Chiroso coffee is very easy to brew and its unique and varied cups suggest an exotic coffee. It’s also a nutritionally demanding coffee, as it needs to be harvested at least four times a year, but it more than makes up for this with its high productivity.

At the sensory level, it is a floral coffee with a sweetness reminiscent of a tart scent, with complexity, intensity and a lingering aftertaste.

For his part, Edwin spoke about his experience attending the SCA Barista Championships where he debated with the judges and said that his coffee features:

  • A double acid: A combination of citrus and malic acid, resulting in a juicy acidity. This is due to the fermentation process that Carmen carries out in the factory.
  • He also points out that the Chiroso ‘s potential lies in its fragrance. It is a complex roast coffee whose potential lies in the preparation using the filter method, not forgetting that it is also suitable for espresso preparation.
  • It has small flowers and a distinct aroma with notes of melon, yellow fruits and peaches. When tasting this coffee bean, it is sweeter than other varieties and, in the organoleptic test according to the SCA protocol, the aroma of sweet coffee with notes of honey, red fruits and peach blossoms stands out.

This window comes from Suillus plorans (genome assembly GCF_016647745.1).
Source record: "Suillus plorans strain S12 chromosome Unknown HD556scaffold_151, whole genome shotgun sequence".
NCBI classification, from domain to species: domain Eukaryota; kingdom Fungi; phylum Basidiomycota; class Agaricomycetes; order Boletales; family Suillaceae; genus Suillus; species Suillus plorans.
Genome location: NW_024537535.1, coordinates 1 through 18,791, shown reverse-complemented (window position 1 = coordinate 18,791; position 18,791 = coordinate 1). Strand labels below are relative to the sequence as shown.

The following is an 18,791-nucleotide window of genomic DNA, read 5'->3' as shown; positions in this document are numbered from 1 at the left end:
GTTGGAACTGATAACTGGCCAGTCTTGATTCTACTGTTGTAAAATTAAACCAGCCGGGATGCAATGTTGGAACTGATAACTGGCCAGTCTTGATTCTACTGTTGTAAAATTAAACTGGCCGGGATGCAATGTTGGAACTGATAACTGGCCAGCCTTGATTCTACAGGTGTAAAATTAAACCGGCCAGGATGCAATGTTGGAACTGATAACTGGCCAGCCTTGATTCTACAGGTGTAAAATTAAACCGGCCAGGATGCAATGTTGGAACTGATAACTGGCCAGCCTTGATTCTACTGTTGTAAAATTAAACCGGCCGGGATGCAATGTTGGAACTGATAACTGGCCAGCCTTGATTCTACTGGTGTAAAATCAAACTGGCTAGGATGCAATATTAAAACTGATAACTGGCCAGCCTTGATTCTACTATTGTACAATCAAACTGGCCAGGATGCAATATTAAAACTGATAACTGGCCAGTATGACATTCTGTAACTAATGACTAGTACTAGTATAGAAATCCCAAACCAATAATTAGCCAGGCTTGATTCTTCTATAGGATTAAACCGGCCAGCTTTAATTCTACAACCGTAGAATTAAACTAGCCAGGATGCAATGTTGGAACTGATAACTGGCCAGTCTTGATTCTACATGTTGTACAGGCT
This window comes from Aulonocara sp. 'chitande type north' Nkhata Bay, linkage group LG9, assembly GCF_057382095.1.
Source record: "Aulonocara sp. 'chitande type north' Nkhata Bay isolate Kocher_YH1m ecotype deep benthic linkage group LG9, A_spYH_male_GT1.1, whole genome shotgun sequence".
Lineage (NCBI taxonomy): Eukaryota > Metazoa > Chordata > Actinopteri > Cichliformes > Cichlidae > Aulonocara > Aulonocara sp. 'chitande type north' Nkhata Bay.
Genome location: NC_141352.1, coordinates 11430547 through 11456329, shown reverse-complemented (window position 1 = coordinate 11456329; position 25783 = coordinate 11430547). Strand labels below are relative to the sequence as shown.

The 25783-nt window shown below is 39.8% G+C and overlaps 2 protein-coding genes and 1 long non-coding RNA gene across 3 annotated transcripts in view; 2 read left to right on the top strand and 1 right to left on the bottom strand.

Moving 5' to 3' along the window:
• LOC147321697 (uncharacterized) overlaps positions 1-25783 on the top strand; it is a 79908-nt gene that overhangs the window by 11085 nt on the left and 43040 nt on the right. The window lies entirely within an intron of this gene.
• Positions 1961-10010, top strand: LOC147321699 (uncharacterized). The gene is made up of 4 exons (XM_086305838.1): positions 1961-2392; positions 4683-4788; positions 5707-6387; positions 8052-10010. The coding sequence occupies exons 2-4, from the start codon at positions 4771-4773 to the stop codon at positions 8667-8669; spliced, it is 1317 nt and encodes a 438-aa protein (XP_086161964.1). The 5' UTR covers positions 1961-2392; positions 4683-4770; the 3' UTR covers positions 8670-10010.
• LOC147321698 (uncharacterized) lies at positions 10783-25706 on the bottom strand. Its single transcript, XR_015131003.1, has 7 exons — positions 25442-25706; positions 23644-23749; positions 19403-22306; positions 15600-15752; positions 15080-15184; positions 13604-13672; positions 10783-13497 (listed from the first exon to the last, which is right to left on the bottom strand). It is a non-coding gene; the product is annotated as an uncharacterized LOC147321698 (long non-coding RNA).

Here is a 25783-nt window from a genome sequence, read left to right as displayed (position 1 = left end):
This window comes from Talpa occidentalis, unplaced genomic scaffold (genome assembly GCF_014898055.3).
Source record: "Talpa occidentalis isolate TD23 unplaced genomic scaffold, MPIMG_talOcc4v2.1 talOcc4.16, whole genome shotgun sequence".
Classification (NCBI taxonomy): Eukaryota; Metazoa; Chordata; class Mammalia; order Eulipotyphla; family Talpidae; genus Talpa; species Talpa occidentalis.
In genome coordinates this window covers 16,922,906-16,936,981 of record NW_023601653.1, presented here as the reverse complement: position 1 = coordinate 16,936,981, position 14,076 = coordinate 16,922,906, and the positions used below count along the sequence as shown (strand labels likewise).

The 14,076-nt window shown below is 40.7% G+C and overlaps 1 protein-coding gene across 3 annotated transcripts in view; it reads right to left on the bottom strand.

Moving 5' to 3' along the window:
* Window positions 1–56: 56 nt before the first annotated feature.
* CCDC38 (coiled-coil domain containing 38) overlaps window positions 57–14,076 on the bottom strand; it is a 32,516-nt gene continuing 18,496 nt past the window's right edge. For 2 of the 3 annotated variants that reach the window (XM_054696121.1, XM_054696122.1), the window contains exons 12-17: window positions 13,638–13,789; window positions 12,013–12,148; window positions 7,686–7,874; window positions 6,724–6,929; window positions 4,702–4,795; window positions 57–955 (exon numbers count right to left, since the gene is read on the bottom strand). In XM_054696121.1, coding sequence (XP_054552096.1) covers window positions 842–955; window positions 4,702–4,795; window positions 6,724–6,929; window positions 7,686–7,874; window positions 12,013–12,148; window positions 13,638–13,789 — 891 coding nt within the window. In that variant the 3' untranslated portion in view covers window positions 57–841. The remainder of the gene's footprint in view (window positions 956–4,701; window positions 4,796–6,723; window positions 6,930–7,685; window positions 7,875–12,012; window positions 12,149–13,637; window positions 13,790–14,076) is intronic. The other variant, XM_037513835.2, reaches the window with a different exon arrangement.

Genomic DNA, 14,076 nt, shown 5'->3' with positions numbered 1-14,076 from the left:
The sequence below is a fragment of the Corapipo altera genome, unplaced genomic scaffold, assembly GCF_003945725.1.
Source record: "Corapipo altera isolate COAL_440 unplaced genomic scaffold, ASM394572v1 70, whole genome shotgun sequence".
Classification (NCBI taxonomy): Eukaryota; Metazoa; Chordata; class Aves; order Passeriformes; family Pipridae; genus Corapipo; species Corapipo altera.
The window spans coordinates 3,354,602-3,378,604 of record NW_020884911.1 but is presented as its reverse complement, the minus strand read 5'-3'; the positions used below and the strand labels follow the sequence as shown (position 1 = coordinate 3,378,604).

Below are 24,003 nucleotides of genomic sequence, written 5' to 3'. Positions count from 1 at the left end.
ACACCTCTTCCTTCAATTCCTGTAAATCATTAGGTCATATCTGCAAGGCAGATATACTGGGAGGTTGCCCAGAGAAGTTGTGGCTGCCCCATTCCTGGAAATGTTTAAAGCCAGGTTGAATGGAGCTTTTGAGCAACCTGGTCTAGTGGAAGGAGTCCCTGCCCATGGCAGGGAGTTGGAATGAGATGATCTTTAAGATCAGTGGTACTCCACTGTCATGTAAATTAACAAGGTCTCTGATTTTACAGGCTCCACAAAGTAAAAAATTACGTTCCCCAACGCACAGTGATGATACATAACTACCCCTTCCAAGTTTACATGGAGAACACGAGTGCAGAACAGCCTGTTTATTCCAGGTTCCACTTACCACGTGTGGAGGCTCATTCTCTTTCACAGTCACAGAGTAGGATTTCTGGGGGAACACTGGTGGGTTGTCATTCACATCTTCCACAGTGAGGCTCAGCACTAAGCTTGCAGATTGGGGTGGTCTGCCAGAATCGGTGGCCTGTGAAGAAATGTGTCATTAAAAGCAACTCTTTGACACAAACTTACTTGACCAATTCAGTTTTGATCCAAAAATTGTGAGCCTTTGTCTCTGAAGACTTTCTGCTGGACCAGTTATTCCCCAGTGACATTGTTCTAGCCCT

• The aroma is more complex and is best appreciated when cold, with notes of citrus, citric acid, honey and chamomile sweetness brightening the cup like no other coffee. The body is not elongated but is very fine in structure and complex brown in color.

Catura Chiroso and its market value

The market prices show the potential of the Chiroso in Colombia. It has been shown that the price of this type of coffee ranges from 1200 to 1600 US dollars per load (125 kg), depending on the quality. Edwin compares the value of Chiroso with that of other types of coffee, noting that a cup of espresso costs an average of US$2.6 in Europe, while an espresso made from Chiroso costs between US$7 and US$9 per cup.

Challenges and Opportunities for Caturra Chiroso

  • One of the challenges of growing this strain is the increased fertilization, which increases production costs and requires cultivation at an altitude of 1,950 to 2,200 meters above sea level. Because at low altitudes it is susceptible to rust and other diseases.
  • Rainwater management must also be considered as this can lead to premature fruit loss which greatly affects the quality of the cup.
  • It is clear that the Chiroso has many characteristics that place it in the specialty coffee segment or even exotic coffees, although there is little literature on its origins.
  • Its organoleptic properties are an important potential for development and could offer commercial opportunities to small producers in the municipality of Urrao and other nearby places that have created the geographical conditions and protocols for adequate processing.
  • Like so many things, this coffee has its own genetics that give it a special touch. Grown in the right conditions, and developing the right harvest and post-harvest techniques, will allow her to thrive when she’s in the cup.


In Colombia, coffee varieties are grown primarily to increase the profitability of coffee farms and coffee producers. The Caturo Chiroso is planted for its taste, which is beneficial when it comes to sales, because at the same time there are consumers willing to buy a specialty or premium coffee.